The Smart Home Has Arrived

Imagine being woken in the morning not by the blare of an alarm clock but by your curtains opening on cue while your favorite music starts wafting through your home, your favorite television station comes on with the early news, and the coffee begins brewing in the kitchen. Or you’re on your way home from work and beyond hungry. From your car, you set the oven to 350 degrees so it will be ready to pop in a frozen pizza when you arrive. Perhaps you’ve just landed at the airport en route to your lake house. While walking to the car, you turn on the air conditioning (or if it’s your ski house, the heat) along with the inside and outside lights. By the time you pull into the driveway, the temperature is perfect and the house looks lived in and safe.

The smart home is no longer the home of the future. It is here now. From your kitchen to your den, from door locks to lighting, every device in your home has, or will soon have, a computer or app as its base of operation.

“Home automation is a big buzz right now,” says Glenn Midnet, President and CEO of Design West, an upscale interior design firm based in Naples, Fla., and designer of the 2015 Golf Dream Home at Talis Park. “It’s a trend with substance that has practical implications to enhance peoples lives.”

There’s An App For That
Nearly all home automation revolves around intelligent technology controlled by a smartphone. “People can’t seem to live without their cell phones,” says Midnet. “The beauty of the new technology is that it makes it easy because they have their cell phones with them all the time. It’s always in their hand.” Rick Montgomery, President of RF Designs in Eatonton, Ga., concurs. “What we are seeing in luxury homes over and over is control with apps on smartphones,” he says. “You can control security systems, the home’s climate, audio systems, and lighting, which is becoming a very big thing.”

While some smart-home technology might seem straight out of The Jetsons, the new technology is pervasive in new homes no matter where they fall in the price universe.

“Smart technology is no longer just for high-end homes,” says Gary Pierotti, owner of Camden Homes in Greensboro, Ga., one of the builders in Reynolds Lake Oconee’s Signature Home program. “Just like you wouldn’t buy a car without Bluetooth technology, it’s getting that way with the home. You are getting the technology whether you want it or not. You may as well take advantage of it. When we install an oven today, it immediately starts looking for a network to connect to.”

Lights! Music! Ambience!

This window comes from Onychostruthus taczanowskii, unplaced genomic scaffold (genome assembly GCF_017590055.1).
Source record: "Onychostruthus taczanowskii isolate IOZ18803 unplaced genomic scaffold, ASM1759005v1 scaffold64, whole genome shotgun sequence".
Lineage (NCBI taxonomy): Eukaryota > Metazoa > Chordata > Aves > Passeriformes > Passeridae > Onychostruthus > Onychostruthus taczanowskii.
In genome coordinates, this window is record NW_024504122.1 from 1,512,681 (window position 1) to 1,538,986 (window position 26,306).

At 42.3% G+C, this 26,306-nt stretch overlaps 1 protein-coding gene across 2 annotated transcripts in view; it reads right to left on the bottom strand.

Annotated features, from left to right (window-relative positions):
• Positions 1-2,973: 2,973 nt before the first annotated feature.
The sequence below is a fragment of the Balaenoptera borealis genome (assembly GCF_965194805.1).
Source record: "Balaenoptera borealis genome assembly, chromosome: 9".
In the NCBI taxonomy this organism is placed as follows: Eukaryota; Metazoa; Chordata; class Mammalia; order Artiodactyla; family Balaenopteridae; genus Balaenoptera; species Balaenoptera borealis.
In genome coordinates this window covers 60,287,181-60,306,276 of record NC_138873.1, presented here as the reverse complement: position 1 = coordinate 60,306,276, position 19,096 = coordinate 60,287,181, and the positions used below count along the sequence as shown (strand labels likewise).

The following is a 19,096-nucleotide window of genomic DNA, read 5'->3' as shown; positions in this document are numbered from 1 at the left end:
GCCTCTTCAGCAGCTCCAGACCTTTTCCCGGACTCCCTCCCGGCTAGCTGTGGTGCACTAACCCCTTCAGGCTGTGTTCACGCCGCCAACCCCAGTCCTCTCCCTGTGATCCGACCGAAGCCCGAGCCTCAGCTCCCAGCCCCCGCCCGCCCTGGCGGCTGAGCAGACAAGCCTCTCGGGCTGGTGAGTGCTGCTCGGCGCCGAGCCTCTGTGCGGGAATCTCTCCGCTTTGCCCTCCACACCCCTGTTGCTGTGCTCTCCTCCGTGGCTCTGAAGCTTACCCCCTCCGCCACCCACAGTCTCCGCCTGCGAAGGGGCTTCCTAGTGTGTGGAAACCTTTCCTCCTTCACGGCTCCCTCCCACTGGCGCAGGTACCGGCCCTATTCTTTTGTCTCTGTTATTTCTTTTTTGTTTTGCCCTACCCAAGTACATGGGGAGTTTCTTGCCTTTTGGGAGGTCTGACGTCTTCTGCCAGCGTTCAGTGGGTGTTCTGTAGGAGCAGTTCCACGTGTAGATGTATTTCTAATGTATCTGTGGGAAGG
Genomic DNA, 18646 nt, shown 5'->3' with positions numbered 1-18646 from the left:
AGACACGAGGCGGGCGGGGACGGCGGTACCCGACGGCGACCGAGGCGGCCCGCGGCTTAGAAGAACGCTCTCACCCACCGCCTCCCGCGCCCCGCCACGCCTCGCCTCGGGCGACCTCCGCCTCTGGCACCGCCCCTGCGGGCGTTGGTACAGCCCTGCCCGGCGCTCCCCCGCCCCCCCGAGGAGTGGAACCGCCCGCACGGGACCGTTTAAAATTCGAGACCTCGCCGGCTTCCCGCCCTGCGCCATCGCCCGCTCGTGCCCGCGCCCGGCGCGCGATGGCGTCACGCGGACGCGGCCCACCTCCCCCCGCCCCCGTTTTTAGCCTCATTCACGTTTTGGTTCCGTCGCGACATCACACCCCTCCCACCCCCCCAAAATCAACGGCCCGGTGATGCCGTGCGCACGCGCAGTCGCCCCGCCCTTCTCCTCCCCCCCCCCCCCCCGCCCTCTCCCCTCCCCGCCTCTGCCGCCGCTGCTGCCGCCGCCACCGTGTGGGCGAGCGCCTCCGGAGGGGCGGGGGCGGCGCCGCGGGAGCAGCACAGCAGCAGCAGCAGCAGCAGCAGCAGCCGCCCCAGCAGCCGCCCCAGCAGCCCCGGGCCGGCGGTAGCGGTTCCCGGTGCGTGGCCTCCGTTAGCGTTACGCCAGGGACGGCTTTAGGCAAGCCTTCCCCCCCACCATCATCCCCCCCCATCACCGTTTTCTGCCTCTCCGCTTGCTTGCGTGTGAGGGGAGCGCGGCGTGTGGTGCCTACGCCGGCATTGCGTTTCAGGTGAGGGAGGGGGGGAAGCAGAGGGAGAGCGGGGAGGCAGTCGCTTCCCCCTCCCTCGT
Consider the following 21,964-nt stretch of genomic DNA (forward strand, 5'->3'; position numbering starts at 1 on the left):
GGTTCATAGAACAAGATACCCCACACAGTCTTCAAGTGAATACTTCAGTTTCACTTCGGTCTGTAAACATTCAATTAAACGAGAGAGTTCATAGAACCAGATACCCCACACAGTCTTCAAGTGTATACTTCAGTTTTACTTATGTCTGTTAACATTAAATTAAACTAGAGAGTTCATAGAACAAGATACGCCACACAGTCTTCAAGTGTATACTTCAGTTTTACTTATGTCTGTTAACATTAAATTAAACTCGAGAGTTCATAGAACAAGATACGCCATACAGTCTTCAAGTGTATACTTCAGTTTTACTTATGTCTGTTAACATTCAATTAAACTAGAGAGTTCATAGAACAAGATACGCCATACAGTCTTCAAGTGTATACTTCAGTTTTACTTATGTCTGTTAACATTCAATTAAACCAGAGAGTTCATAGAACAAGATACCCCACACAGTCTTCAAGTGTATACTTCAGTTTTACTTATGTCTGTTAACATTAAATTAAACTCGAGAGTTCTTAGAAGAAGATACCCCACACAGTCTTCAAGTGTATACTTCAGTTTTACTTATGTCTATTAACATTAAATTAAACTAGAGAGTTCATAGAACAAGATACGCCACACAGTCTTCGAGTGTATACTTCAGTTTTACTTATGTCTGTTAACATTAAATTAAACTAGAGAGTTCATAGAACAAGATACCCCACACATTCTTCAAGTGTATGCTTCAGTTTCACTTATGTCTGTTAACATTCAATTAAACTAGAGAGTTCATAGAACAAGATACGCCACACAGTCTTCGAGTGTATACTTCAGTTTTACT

Technology allows us to have nearly complete control of how our home works and feels. “A lot of lifestyle scenes can be created with the new technology,” says Midnet, “all integrated, synchronized, and easily controlled by the smartphone in your hand.”

The two most popular smart systems are distributed audio and controlled lighting. “Lighting control—which solves the problem of a big trek through the home to turn lights on and off—and whole-home audio are what our customers like and comment on the most,” says Montgomery.

Driving both technologies are convenience and reducing wall clutter. “Now you can control lights and music with a device the size of a single switch,” says Montgomery. “Because no one is going to walk around and adjust eight to 10 dimmers, the only time the lighting in a home was exactly how you wanted was when you were entertaining. Now you can select the mode you want—entertaining, day, evening—and have all the lights the way you want them. And because these devices are connected to the Internet and an astronomical clock that automatically adjusts for Daylight Savings Time and seasonal changes in sunset, you never have to manually adjust your settings.”

The same goes for music. “All the music in the world is at your fingertips with audio streaming services,” says Montgomery. Pandora, Amazon Music, Rhapsody, Google Play Music, Apple Music, and countless others allow configuring playlists that match every occasion or mood. And thanks to Bluetooth speakers and Wi-Fi networks, music can play in specific rooms or through the whole house, all controlled by an app on your smartphone or tablet.

What You Need To Know
If all this has your head spinning, take heart. Convenience and simplicity are as important as technology. “Years ago, customers wanted the latest and greatest technology,” says Montgomery. “Now, ease of use is key. We can make it so every TV in the house works exactly the same.” If you can swipe a finger across a smart- phone, you can take control of nearly every system in your home. But there are a few things to know before you get started.